A Zillion Ways to be More Creative No Matter How Busy You Are
Author: Danny Gregory
Pubpsher: Chronicle Books
Packed with the signature can-do attitude that makes beloved artist Danny Gregory a creativity guru to thousands across the globe, this unique guide serves up a hearty helping of inspiration. For aspiring artists who want to draw and paint but just can't seem to find time in the day, Gregory offers 5– to 10–minute exercises for every skill level that fit into any schedule—whether on a plane, in a meeting, or at the breakfast table—along with practical instruction on techniques and materials, plus strategies for making work that's exciting, unintimidating, and fulfilling. Filled with Gregory's encouraging words and motivating illustrations, Art Before Breakfast teaches readers how to develop a creative habit and lead a richer life through making art.
Our hearts so often burst with the fullness of treasured moments in time. As we continue on this exciting journey called life, we stop often and realize that each of us has everything within us to be content. To be capable of inner wisdom in giving and receiving unconditionally, to count our blessings in every lovely sights, to see in the Music from high to low what leads the Body to the Dance and becomes an inspiration toward keeping a healthy body and soul. Thru-out the ages, Music and Dance have been a connecting golden thread between the people of all countries. Dance has continued to nourish our soul in the direction of happiness, good health, faith and serenity. There is always and forever the joy of the Music and the Dance. To dance well is equivalent to speaking a language fluently and the skill of communicating in a language fluently may lead society to peace.
Philosophy of Art is a textbook for undergraduate students interested in the topic of philosophical aesthetics. It introduces the techniques of analytic philosophy as well as key topics such as the representational theory of art, formalism, neo-formalism, aesthetic theories of art, neo-Wittgensteinism, the Institutional Theory of Art. as well as historical approaches to the nature of art. Throughout, abstract philosophical theories are illustrated by examples of both traditional and contemporary art including frequent reference to the avant-garde in this way enriching the readers understanding of art theory as well as the appreciation of art. Unique features of the textbook are: * chapter summaries * summaries of major theories of art and suggested analyses of the important categories used when talking and thinking of art * annotated suggested readings at the ends of chapters. Also available in this series: Epistemology Pb: 0-415-13043-3: £12.99 Ethics Pb: 0-415-15625-4: £11.99 Metaphysics Pb: 0-415-14034-X: £12.99 Philosophy of Mind Pb: 0-415-13060-3: £11.99 Philosophy of Religion Pb: 0-415-13214-2: £12.99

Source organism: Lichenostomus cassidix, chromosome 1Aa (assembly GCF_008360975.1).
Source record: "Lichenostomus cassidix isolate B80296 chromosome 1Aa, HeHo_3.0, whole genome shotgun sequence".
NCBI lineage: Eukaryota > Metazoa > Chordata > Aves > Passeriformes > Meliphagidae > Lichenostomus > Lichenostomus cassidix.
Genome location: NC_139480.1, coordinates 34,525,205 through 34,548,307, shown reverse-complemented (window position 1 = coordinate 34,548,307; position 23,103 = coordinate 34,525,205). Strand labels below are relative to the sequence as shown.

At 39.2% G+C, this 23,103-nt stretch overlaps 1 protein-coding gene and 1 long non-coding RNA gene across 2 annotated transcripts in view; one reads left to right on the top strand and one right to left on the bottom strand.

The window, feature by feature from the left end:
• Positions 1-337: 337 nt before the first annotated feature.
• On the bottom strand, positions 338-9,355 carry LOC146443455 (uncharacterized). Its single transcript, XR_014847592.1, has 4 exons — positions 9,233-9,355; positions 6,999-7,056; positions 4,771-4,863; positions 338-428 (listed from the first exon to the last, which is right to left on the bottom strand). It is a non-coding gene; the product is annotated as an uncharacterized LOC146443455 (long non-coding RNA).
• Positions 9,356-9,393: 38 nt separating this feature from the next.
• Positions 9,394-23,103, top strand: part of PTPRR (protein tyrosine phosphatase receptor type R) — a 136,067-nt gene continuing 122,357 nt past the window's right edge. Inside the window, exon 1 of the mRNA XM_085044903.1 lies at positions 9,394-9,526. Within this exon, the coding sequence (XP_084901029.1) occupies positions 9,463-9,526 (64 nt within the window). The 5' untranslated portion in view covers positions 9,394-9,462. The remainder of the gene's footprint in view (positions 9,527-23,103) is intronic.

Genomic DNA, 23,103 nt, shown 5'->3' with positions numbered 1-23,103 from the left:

This edifying volume presents mini-biographies of key British and American poets who at one time or another worked as journalists. Poets covered range from the famous to the obscure: Whittier to Whitman, Kipling to Bryant, Coleridge to Crane. Writing in a direct, straightforward style W. Dale Nelson tells each writer’s story, often relating how the poet in question felt about the journalistic experience and its impact upon creative work. Archbold MacLeish wrote “young poets are advised by their elders to avoid the practice of journalism as they would set socks and gin before breakfast.” On the other hand, Leonard Woolf suggests that Hemingway’s strong spare prose often “bears the mark of good journalism.” The author raises provocative issues about developments in poetic form, effects of printing and communication on poetry, and the relationship of poetry and cities. He also looks at how poetic diction has been influenced by the language of reportage and the basic difference in the purport of journalism versus that of poetry.
How to Control Your Inner Critic and Get More Done
Author: Danny Gregory
Pubpsher: Simon and Schuster
Hear that voice inside your head? The one that nitpicks all your new ideas? That's your monkey. This hypercritical little critter loves to make you second-guess yourself. It stirs up doubt. It kills your creativity. But it can be stopped. And acclaimed author Danny Gregory is here to show you how. After battling it out with his own monkey, he knows how to shut yours down. Gregory provides insight into the inner workings of your inner critic and teaches you how to put it in its place. Soon you'll be able to silence that voice and do what you want to do—create. Now follow his lead and Shut Your Monkey.